Mall REITs hold and/or manage retail mall properties. Mall and other retail REITs are generally sensitive to economic cycles and the strength of the American consumer, as the value of mall space is directly connected to the level of public consumption. A continued economic downturn should weaken the demand for mall property space, and lower the amount of commerce completed within each square foot. Conversely, improving economics should benefit the business.
Most malls once had a Sharper Image in them, and their bankruptcy, like Borders', lessened the demand for retail space. Similarly, rent collection rates may go down when consumption goes down, and landlords may need to be lenient about back rent for fear of losing an irreplaceable tenant. Conversely, a strong American consumer should result in lower vacancies, improved rent collection rates and new stores.
Below are seven REITs within the mall business. I have included their current yields as well as their 1-month and 2011-to-date performance rates.
1. CBL & Associates Properties Inc. (CBL)
- Yield: 5.2%
- 1-month performance: -24.23%
- 2011-to-date performance: -20.33
2. General Growth Properties (GGP)
- Yield: 2.8%
- 1-month performance: -25.53%
- 2011-to-date performance: -17.30%
3. Glimcher Realty Trust (GRT)
- Yield: 4.4%
- 1-month performance: -24.80%
- 2011-to-date performance: -7.62%
4. Macerich Co. (MAC)
- Yield: 4%
- 1-month performance: -15.63%
- 2011-to-date performance: -3.25%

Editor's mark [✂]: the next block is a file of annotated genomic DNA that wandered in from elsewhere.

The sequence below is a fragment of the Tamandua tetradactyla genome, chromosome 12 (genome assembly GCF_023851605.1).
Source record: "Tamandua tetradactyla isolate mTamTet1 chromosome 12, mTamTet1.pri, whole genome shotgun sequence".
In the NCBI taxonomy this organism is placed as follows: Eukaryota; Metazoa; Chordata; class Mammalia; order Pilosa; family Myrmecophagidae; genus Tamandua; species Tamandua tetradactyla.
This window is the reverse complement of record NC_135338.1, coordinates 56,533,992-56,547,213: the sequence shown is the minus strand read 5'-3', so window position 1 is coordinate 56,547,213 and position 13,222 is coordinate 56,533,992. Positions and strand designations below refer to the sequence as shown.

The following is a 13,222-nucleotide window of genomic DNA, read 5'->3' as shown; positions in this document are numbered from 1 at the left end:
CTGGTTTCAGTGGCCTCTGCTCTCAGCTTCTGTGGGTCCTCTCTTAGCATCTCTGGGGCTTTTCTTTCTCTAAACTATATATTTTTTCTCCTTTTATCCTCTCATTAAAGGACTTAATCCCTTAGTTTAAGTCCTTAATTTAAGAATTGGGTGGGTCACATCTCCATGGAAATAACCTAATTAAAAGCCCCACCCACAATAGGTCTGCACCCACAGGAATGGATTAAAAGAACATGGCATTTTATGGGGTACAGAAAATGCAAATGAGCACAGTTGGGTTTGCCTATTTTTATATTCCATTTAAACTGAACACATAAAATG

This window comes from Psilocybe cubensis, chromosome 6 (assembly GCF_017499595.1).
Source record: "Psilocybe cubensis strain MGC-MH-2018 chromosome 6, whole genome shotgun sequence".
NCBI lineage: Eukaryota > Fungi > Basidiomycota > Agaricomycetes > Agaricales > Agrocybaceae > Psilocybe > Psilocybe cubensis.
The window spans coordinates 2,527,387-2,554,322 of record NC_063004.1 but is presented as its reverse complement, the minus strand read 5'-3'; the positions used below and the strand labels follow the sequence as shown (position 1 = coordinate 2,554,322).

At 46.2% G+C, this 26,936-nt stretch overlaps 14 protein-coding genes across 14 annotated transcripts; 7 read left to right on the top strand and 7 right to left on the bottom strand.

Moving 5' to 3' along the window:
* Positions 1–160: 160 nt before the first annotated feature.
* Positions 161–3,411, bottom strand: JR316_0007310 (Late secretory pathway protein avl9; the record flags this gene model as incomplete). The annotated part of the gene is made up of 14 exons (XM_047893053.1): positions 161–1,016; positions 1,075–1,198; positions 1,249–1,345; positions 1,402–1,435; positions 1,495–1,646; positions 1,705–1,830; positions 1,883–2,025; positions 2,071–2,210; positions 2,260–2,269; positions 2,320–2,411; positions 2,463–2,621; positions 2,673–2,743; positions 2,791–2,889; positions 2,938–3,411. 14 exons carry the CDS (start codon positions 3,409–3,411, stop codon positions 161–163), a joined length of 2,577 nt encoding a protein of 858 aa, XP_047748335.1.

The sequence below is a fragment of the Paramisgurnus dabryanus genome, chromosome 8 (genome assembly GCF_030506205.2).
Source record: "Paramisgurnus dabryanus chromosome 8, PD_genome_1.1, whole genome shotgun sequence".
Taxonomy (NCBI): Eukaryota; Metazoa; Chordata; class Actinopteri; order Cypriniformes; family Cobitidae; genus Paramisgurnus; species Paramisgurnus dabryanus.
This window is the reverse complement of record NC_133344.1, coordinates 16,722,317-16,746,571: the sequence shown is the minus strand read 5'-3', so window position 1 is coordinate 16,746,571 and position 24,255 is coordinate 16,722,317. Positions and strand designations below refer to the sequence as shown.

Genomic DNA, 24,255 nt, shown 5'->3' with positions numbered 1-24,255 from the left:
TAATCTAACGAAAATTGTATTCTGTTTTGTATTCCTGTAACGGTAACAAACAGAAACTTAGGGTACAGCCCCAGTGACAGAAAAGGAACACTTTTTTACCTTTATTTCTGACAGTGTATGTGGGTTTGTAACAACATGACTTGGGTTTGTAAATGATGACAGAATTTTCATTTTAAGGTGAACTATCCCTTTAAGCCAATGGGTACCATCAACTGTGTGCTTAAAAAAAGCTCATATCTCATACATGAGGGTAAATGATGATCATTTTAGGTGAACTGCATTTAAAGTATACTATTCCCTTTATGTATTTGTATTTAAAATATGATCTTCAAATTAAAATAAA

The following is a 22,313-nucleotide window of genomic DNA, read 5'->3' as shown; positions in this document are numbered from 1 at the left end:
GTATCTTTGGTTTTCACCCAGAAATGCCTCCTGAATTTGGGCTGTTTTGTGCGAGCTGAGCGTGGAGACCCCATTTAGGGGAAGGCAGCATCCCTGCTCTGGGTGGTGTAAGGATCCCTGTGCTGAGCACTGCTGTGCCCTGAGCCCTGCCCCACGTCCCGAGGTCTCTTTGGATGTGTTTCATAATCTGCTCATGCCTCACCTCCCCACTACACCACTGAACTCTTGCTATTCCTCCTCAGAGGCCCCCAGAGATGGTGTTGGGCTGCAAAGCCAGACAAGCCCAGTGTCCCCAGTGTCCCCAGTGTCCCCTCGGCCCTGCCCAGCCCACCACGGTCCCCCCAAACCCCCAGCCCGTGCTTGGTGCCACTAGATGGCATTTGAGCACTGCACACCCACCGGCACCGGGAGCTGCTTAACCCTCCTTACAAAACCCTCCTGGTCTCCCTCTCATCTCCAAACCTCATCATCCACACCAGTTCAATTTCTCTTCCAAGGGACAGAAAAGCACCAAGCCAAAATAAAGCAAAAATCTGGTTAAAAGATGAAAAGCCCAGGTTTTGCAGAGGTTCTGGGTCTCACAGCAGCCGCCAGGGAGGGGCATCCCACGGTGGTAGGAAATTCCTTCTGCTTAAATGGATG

5. Pennsylvania Real Estate Investment Trust (PEI)
- Yield: 5.4%
- 1-month performance: -38.68%
- 2011-to-date performance: -32.82%
6. Simon Property Group Inc. (SPG)
- Yield: 2.7%
- 1-month performance: -5.92%
- 2011-to-date performance: 13.92%
7. Taubman Centers Inc. (TCO)
- Yield: 3%
- 1-month performance: -9.84%
- 2011-to-date performance: 9.36%
Below is a chart of the group's 2011-to-date performance - (click to enlarge):
Retail REIT dividend growth depends upon presumptions about a REIT's adjusted funds from operations (AFFO). AFFO can best be described as cash available for distribution. AFFO is most commonly derived by adjusting funds from operations (FFO) for the straight-lining of rents (averaging rent, including scheduled increases, over the lifetime of the lease), and maintaining a reserve for costs that cannot be directly recovered from tenants, such as general maintenance.
These numbers can change dramatically, over time, as some expenses can be significant to a REIT. For example, imagine your local mall needed to buy a new air conditioning unit for the common areas. The cost of such a unit would be significant, let alone its installation. Additionally, some tenants might not be capable of satisfying their lease obligations going forward, especially as rent increases. Therefore, this analysis is always subject to change based upon future events and actions by the REITs and their tenants.
Disclosure: I have no positions in any stocks mentioned, and no plans to initiate any positions within the next 72 hours.
Disclaimer: This article is intended to be informative and should not be construed as personalized advice as it does not take into account your specific situation or objectives.